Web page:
This Valentine’s Day, Show Your Love in This Unexpected Way

Woman and man cuddling on a park bench after getting hearing aids to improve their relationship.

You care deeply about your loved ones and want to do something to let them know? Listen to your loved ones, really listen. But you have to be able to hear in order to really listen.

Research reveals one out of three adults between the ages of 65 and 74 is enduring hearing loss and millions would benefit from wearing a hearing aid. But only 30% of those individuals actually wear hearing aids, unfortunately.

Diminishing hearing, depression, higher dementia rates, and stressed relationships are some outcomes of this inaction. Suffering in silence is how many individuals deal with their hearing loss.

But spring is right around the corner. It’s a time for new foliage, flowers, new beginnings, and growing closer. Isn’t it time to renew your relationship by talking openly about hearing loss?

It’s Necessary to Have “The Talk”

Dementia, including Alzheimer’s disease, is 2.4 times more likely in individuals who have untreated hearing loss according to several studies. When the part of your brain responsible for hearing becomes less active, it can initiate a cascade effect that can affect your overall brain. Doctors call this brain atrophy. It’s the “use it or lose it” concept in action.

Depression rates amongst people with hearing loss are nearly double that of an individual with normal hearing. Research demonstrates that as a person’s hearing loss gets worse, they often become anxious and agitated. Isolation from friends and family is frequently the consequence. They’re likely to fall deeper into melancholy as they stop participating in activities once loved.

This, in turn, can result in strained relationships among spouses, but also between parent and child, close friends, and other people in this person’s life.

Solving The Mystery

Your loved one might not be ready to tell you that they are developing hearing loss. They might be scared or ashamed. Maybe they’re going through denial. In order to decide when will be the right time to have this discussion, some detective work may be needed.

Because it’s not possible for you to directly know how impaired your spouse’s hearing loss is, you might have to rely on some of the following indicators:

  • Turning the volume way up on the TV
  • Sudden trouble with work, hobbies, or school
  • Recurring misunderstandings
  • Ringing, buzzing, and other sounds that no one else hears
  • Not hearing vital sounds, like the doorbell, washer buzzer, or someone calling their name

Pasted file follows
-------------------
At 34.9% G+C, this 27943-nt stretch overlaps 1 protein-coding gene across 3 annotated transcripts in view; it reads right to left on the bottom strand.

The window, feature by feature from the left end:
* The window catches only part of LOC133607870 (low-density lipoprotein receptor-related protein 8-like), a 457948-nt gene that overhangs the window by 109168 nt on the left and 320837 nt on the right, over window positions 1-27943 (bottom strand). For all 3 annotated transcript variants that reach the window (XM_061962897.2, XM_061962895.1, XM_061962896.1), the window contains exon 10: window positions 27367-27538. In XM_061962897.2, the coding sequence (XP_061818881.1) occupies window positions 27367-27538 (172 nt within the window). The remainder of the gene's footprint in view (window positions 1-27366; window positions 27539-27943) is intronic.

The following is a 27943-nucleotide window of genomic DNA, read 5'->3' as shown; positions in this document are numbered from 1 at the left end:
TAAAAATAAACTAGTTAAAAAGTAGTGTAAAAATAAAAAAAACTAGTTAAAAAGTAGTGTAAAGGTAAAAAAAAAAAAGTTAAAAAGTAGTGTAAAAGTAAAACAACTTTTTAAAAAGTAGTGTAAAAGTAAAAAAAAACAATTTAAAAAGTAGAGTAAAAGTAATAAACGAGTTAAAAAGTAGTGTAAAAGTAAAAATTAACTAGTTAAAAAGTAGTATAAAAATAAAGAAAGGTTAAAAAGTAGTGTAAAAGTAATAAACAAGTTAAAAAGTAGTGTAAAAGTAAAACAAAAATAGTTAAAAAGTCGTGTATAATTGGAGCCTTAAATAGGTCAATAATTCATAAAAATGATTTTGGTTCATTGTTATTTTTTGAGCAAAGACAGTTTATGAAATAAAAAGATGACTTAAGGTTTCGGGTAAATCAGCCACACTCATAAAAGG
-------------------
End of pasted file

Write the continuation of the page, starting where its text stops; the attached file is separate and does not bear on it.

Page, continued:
• Avoiding conversations
  • Avoiding busy places
  • Irritation or anxiety in social situations that you haven’t previously observed

Look for these common symptoms and plan to have a heart-to-heart talk with your loved one.

How to Talk About Hearing Loss

Having this discussion may not be easy. You might get the brush off or even a more defensive response from a spouse in denial. That’s why approaching hearing loss in the proper manner is so significant. You might need to modify your language based on your individual relationship, but the steps will be the same for the most part.

Step 1: Make them aware that you value your relationship and have unconditional love for them.

Step 2: You are worried about their health. You’ve gone over the studies. You’re aware of the higher dementia risk and depression that accompany untreated hearing loss. You don’t want your loved one to deal with that.

Step 3: Your own health and safety are also a concern. An excessively loud television could harm your hearing. Additionally, studies show that loud noise can lead to anxiety, which might effect your relationship. Your loved one may not hear you calling for help if you’ve fallen or someone’s broken into the house.

Emotion is a key part of effective communication. Simply listing facts won’t be as impactful as painting an emotional picture of the possible consequences.

Step 4: Agree together to schedule an appointment to have a hearing test. Do it right away after deciding. Don’t procrastinate.

Step 5: Be ready for objections. At any point during the process, they may have these objections. You know this person. What obstacles will they find? Money? Time? Do they not acknowledge a problem? Do they think they can use home remedies? Be aware that these natural remedies don’t benefit hearing loss and can actually do more harm.

Be ready with your answers. Maybe you practice them ahead of time. They don’t have to be those listed above word-for-word, but they should speak to your loved one’s doubts.

Grow Your Relationship

Talking about hearing loss isn’t easy if your loved one isn’t willing to discuss it. But by having this talk, you’ll grow closer and get your loved one the help they need to live a longer, healthier, more rewarding life. Growing together – isn’t that what love is all about?


The site information is for educational and informational purposes only and does not constitute medical advice. To receive personalized advice or treatment, schedule an appointment.